Here is an illustration of what I believe to be pretty good dimensions for building a wire upper torso for your ghost based off of Ferguson’s original suggestions on this prop with some changes I feel can be significant. At once you will notice that this skeleton isn’t just flat in front, hanging down with no “body” at all. I have added the dimensions here for you to enhance your ghost. As was passed along to me, I will also suggest using coat hanger wire for this construction. It is light and strong as well as easy to use. If you are wondering where to get them, you can always find bundles of these for a little bit of nothing at the local Thrift Store.

We’ll start with the shoulders. As you can see from the overall photo above, the distance from the shoulder joint to the top is about 11 1/2″. At the top of the spine which will be the top of the head be sure to make a small loop for your line clip to fasten to. Next bend a piece long enough to make the breast shape you see illustrated that is protruding outward and downward about equal distances. Use your own judgment here. Make sure that at each shoulder there is an open eyelet large enough for your arm section to move hinge here without binding. Next make two sections that will finish in length at 10 1/2″ for the upper arms, remembering to thread one end into the shoulder socket before closing that end up.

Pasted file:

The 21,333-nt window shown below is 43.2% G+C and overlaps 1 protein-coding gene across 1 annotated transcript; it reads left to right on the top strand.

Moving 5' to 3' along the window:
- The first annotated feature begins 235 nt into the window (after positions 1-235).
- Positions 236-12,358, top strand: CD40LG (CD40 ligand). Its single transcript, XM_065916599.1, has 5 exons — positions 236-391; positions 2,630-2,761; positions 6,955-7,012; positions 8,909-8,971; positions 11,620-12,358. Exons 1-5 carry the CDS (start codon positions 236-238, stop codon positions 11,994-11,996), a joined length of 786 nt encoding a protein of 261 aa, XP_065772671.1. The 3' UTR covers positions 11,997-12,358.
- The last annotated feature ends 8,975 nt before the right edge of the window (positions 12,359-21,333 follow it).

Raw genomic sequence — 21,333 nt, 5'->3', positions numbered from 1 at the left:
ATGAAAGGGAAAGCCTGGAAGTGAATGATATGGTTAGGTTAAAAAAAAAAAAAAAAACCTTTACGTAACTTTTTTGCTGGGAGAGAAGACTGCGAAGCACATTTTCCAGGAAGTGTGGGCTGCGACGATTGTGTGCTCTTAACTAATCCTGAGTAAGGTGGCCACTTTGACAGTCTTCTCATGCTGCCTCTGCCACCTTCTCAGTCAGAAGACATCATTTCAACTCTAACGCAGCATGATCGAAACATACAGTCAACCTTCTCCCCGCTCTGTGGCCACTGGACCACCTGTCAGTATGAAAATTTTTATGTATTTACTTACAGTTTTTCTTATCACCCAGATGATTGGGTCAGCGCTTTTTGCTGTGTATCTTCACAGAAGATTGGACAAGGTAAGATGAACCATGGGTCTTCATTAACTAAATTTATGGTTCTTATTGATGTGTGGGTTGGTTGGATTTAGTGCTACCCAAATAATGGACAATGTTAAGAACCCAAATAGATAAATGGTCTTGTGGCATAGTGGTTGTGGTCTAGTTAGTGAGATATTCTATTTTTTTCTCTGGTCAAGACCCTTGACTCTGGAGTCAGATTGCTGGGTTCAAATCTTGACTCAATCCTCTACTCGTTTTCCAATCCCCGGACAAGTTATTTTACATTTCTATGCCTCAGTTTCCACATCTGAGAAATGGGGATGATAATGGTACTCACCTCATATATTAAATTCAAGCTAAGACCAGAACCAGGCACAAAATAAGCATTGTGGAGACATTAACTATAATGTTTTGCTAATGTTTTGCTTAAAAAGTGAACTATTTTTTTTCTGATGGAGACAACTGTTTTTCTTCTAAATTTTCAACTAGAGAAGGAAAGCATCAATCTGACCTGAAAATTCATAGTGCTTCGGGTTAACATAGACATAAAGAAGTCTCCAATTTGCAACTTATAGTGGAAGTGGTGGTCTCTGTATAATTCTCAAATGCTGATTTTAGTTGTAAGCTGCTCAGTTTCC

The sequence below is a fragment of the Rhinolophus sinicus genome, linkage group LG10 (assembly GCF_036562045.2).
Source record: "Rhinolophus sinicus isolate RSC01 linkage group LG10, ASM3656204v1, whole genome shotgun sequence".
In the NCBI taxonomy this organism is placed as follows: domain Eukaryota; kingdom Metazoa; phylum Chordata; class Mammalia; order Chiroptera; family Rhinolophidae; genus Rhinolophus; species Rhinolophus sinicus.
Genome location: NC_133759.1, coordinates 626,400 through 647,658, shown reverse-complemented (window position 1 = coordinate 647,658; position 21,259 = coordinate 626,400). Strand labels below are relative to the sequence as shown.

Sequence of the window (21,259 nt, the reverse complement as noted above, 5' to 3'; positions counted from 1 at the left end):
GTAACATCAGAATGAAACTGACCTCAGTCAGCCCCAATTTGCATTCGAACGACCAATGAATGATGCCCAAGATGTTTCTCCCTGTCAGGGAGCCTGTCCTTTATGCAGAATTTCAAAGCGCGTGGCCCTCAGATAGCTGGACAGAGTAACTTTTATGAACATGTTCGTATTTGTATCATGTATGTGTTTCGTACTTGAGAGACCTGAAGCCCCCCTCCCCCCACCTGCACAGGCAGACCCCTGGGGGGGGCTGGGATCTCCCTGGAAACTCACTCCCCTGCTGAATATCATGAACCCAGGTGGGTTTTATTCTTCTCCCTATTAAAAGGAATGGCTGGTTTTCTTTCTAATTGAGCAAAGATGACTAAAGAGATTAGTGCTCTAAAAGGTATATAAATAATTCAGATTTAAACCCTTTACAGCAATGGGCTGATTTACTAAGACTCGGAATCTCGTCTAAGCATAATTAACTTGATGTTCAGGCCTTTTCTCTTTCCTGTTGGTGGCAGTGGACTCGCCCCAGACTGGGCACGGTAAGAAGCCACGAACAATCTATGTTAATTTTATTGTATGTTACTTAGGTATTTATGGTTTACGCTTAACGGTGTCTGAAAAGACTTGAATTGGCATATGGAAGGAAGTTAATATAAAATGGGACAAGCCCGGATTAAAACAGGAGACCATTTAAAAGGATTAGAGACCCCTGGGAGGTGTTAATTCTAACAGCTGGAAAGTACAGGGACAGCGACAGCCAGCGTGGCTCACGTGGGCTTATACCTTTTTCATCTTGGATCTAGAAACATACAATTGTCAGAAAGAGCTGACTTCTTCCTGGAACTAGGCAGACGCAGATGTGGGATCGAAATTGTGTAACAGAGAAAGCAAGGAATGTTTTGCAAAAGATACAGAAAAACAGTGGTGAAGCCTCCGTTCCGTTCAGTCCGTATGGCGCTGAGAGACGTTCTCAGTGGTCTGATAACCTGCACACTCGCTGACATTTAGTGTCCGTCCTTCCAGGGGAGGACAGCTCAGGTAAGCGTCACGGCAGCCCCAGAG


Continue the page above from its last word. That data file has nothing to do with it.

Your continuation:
Next you will want to make two forearms that are 11″ from elbow to wrist, but then continue on 3 additional inches to form an elongated circle at the end we will be using as the hands. Since I have seen these ghosts fly with and without hands of all types, I like the look of a hidden hand that keeps with the wispy appearance of the ghost the best. At the wrist it is important to leave a loop large enough to attach the marionette line clip. Be careful in your joints that the end of the wires you are twisting together are not jagged enough to catch and tear your robe later.

Once you have the upper torso together, wrap another single piece of wire around the middle of the neck that will be long enough to make about three winds around the main spine and then stick out each side about 2″. You will also need to make each of these tabs stick out backward of the spine for about 1/2″, the same distance as you will be inlaying this armature inside of the wig form head. Now is a good time to hang your ghost’s skeleton from your leaders attached to the Ultimate platform. The 18″ line will be attached to the head and of course the two 36″ lines go to each wrist.